Skip to content

Chronic Wounds

Chronic Wound

Chronic wounds are those that do not progress through a normal, orderly, and timely sequence of repair. They are common and are often incorrectly treated. The morbidity and associated costs of chronic wounds highlight the need to implement wound prevention and treatment guidelines. Common lower extremity wounds include arterial, diabetic, pressure, and venous ulcers. Physical examination alone can often guide the diagnosis. All patients with a nonhealing lower extremity ulcer should have a vascular assessment, including documentation of wound location, size, depth, drainage, and tissue type; palpation of pedal pulses; and measurement of the ankle-brachial index. Atypical non healing wounds should be biopsied. The mainstay of treatment is the TIME principle: tissue debridement, infection control, moisture balance, and edges of the wound. After these general measures have been addressed, treatment is specific to the ulcer type. Patients with arterial ulcers should be immediately referred to a vascular surgeon for appropriate intervention. Treatment of venous ulcers involves compression and elevation of the lower extremities, plus exercise if tolerated. Diabetic foot ulcers are managed by offloading the foot and, if necessary, treating the underlying peripheral arterial disease. Pressure ulcers are managed by offloading the affected area.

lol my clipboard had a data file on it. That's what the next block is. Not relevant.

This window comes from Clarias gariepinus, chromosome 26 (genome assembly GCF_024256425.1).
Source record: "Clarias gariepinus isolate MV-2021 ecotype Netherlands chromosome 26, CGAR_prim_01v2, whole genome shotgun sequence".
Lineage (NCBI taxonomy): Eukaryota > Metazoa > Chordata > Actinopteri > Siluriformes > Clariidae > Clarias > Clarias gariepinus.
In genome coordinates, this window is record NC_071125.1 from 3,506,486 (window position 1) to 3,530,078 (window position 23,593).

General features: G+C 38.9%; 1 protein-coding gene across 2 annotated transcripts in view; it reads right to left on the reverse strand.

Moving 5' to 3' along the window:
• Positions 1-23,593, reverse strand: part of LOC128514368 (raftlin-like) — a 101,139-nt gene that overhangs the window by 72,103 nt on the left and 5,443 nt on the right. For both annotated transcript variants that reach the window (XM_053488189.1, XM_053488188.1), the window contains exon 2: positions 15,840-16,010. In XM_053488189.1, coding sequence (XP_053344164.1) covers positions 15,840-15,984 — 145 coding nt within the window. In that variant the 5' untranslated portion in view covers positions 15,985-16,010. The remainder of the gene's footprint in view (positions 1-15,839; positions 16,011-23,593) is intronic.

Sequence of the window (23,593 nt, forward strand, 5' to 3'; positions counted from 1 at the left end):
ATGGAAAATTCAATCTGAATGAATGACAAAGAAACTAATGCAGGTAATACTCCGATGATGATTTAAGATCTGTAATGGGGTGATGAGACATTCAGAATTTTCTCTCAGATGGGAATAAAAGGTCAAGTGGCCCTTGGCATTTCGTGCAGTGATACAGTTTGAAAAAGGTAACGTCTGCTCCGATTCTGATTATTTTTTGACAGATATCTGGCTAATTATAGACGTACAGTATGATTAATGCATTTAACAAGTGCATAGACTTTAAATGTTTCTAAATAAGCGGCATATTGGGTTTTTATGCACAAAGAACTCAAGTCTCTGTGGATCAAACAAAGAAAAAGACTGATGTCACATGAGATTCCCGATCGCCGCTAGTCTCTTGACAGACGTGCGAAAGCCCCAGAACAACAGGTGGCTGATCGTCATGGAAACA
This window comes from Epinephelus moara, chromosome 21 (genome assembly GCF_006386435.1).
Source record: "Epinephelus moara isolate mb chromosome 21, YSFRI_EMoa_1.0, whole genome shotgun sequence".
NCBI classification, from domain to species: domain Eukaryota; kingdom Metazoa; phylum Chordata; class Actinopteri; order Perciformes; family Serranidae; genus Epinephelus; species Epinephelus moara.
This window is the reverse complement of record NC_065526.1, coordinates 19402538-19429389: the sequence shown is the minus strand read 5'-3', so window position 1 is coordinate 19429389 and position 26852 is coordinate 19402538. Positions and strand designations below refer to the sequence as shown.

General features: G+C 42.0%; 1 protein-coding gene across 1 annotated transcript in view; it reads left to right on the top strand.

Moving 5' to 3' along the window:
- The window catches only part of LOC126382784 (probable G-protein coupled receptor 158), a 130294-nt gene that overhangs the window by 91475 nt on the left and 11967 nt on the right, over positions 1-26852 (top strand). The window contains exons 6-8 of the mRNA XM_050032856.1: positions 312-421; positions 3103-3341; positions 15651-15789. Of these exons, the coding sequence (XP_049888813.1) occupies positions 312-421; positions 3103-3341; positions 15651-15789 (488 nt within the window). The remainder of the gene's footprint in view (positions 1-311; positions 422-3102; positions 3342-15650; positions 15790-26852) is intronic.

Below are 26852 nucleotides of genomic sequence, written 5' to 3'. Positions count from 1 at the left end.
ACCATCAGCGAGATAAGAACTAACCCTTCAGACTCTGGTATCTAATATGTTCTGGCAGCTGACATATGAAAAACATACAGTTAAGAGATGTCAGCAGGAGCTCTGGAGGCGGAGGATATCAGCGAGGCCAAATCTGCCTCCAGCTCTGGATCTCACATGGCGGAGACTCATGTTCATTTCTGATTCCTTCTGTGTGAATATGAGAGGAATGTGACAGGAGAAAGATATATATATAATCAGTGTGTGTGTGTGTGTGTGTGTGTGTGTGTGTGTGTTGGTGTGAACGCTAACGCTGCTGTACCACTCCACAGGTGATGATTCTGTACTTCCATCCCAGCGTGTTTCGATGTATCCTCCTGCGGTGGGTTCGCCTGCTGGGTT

A chronic wound is one that fails to progress through a normal, orderly, and timely sequence of repair, or in which the repair process fails to restore anatomic and functional integrity after three months.

  1. In 2014, wound care for Medicare beneficiaries cost an estimated $28 billion to $96.8 billion.
  2. A 2012 German study found a 1% to 2% prevalence of chronic nonhealing wounds in the general population.
  3. Chronic wounds, typically diabetic ulcers, preceded 85% of amputations.
  4. Some chronic wounds can take decades to heal, thus contributing to secondary conditions such as depression, and can ultimately lead to isolation and family distress. The five-year mortality rate after developing a diabetic ulcer is approximately 40%. Therefore, proper diagnosis and treatment of wounds and management of comorbidities are imperative.